NILES - Carol Maund said this year's Black Friday experience wasn't stressful - it was excellent.
Maund, 68, of Canada, and her husband, Murray Proud, 65, were taking a breather on a bench outside Macy's at the Eastwood Mall in Niles. They have family in Youngstown and Columbus, and said shopping the day after Thanksgiving in Trumbull County is something they do every year.
"(Eastwood Mall) is where we all shop," said Maund, reflecting that this year's crowd was not bad at all compared with others.
Colleen Rafferty, of Girard and Molly Mattson, formerly of Youngstown, load the back of their vehicle with shopping bags on Black Friday outside of Toys ‘R’ Us in Niles.
This year, shoppers were given the option of entering some stores on Thanksgiving instead of waiting for Friday's early-morning door busters.
"Black Friday has grown in popularity pretty rapidly, and stores are opening earlier and earlier each year," said Eastwood Mall security officer Logan Sturgeon. Although this year's crowd was a little more hectic than last year, he said he didn't see an increase in holiday disputes.
Businesses such as the Starbucks on state Route 46 usually serve large crowds of people taking a break from Black Friday shopping, but this year it was actually a little calmer, said store manager Brenda Hellman.
Colleen Rafferty, 58, of Girard, agreed.
"We were surprised," said Rafferty as she loaded her vehicle with bags outside of Toys 'R' Us in Niles with Molly Mattson, 34, formerly of Youngstown.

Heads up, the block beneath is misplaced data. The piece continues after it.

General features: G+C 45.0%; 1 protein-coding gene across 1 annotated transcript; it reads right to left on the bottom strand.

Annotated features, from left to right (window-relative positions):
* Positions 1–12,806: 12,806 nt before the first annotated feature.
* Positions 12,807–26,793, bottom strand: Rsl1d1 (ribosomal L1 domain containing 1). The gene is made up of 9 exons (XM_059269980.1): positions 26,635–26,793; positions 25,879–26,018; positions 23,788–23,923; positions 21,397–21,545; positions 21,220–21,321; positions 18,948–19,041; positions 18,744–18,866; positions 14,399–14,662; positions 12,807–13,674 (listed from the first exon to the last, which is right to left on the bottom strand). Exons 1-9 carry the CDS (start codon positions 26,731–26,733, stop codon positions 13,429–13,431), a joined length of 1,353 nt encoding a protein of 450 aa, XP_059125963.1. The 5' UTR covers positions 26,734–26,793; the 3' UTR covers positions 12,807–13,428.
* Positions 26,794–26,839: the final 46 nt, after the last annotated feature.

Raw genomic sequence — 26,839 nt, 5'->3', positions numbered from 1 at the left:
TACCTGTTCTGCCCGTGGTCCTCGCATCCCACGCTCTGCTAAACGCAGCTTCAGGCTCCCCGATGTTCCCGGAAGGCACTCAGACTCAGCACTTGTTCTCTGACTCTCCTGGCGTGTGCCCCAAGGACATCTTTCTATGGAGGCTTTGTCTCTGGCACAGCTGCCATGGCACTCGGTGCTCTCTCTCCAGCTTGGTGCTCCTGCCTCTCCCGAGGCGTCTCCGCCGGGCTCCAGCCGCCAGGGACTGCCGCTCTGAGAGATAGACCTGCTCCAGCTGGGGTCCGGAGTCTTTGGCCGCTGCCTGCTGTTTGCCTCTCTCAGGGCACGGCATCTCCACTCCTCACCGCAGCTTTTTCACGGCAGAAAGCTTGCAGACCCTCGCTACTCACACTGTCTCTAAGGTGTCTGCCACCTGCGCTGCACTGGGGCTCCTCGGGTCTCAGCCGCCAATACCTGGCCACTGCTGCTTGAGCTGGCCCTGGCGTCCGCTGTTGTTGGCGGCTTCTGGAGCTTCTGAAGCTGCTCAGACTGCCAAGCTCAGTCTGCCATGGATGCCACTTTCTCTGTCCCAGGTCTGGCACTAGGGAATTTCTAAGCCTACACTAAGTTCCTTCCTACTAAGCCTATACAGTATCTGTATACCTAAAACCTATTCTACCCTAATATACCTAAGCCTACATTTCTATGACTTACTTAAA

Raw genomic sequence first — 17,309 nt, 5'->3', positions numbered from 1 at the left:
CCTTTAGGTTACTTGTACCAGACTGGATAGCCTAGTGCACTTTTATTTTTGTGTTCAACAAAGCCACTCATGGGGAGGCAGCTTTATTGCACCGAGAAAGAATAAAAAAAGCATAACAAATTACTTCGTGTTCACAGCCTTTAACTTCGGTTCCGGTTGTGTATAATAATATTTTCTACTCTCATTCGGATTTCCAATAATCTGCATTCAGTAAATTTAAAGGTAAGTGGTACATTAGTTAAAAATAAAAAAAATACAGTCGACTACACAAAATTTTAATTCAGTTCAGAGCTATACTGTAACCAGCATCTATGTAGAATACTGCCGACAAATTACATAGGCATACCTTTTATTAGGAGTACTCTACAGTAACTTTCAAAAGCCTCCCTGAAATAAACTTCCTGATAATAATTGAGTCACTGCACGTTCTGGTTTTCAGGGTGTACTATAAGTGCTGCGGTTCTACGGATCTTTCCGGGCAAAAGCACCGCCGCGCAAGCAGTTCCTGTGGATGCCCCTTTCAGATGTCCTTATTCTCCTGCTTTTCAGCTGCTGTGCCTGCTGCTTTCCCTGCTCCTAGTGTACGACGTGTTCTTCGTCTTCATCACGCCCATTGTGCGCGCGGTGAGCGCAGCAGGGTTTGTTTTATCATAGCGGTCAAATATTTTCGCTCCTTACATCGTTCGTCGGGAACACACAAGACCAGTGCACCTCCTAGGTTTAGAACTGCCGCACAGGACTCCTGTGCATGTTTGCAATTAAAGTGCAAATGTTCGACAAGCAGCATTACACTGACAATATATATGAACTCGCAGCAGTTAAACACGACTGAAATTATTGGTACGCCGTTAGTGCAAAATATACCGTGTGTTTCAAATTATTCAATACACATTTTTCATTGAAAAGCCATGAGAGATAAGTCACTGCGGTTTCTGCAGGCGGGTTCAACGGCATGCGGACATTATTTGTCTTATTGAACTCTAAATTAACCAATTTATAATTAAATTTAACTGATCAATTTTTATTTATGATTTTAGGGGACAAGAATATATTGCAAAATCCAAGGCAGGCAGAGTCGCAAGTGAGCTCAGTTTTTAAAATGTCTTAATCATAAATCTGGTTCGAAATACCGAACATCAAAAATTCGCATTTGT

"We got everything we needed," said Mattson, who was holding her 10-week-old daughter, Kylie. They didn't start their shopping until 9:30 a.m. Friday because they wanted to let the baby sleep, but said they were glad they did.
Toys 'R' Us opened at 8 p.m. Thursday, and service desk employee Mallory Shelby said this year's customer flow may have been a little heavier than last year's.
The mad rush went all through Thursday night and tapered off to a steady pace throughout the morning, she said.
Best Buy supervisor Jimmy Matos said this year was definitely different than the average Black Friday.
"This year was very competitive," he said, and customers had a lot longer to shop with the store opening its doors at midnight instead of the usual 5 a.m. Friday.
It won't be clear for a few days how many shoppers took advantage of the Thanksgiving hours. But about 17 percent of people said earlier this month that they planned to shop at stores that opened on Thanksgiving, according to an International Council of Shopping Centers-Goldman Sachs survey of 1,000 consumers.
Meanwhile, 33 percent intended to shop on Black Friday, down 1 percentage point from last year. Overall, it is estimated that sales on Black Friday will be up 3.8 percent to $11.4 billion this year, according to technology company ShopperTrak, which did not forecast sales from Thanksgiving Day.
Locally owned All American Comics and Cards in Warren also started Black Friday early, but only an hour earlier than last year.
"I know my clientele," said owner Greg Bartholomew, who owns a second location in Boardman. "I'm not opening up at 8 a.m. to sell comic books."
He said he only started participating in Black Friday about three years ago because he didn't know if it would work out for his stores.
Most people who go out early on Black Friday are looking for big-ticket items such as TVs, washers and dryers, he said, but one thing that sets his stores apart is that people can walk in with $10 and buy several things.
"I think we're busier today than we have been in the past," he said Friday afternoon. "Foot traffic has been good. We'll see at the end of the day."
The Associated Press contributed to this report.